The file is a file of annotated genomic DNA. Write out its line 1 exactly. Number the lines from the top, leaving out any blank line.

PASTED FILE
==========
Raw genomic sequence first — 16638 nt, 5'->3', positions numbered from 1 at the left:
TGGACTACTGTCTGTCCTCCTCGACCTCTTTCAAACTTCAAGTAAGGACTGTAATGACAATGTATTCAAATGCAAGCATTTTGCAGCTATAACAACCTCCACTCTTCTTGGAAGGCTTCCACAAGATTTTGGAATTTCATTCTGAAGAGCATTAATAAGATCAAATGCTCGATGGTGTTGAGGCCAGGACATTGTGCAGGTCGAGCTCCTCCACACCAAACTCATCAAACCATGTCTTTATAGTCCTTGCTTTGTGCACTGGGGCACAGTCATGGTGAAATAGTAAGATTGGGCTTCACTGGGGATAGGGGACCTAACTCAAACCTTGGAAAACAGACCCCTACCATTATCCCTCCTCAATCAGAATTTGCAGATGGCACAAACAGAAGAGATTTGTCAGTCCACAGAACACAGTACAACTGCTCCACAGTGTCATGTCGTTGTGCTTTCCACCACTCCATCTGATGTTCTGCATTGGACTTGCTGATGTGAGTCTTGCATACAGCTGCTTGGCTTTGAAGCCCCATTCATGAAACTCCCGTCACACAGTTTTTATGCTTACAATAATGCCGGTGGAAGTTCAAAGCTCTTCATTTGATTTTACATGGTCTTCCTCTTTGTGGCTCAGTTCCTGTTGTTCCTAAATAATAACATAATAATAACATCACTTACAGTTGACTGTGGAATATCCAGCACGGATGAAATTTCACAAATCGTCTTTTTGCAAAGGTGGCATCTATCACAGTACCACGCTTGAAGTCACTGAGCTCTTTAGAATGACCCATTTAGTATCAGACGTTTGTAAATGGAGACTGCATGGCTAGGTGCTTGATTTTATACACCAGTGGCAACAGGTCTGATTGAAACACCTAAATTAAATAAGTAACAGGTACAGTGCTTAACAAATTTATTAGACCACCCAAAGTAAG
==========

Raw genomic sequence first — 16638 nt, 5'->3', positions numbered from 1 at the left: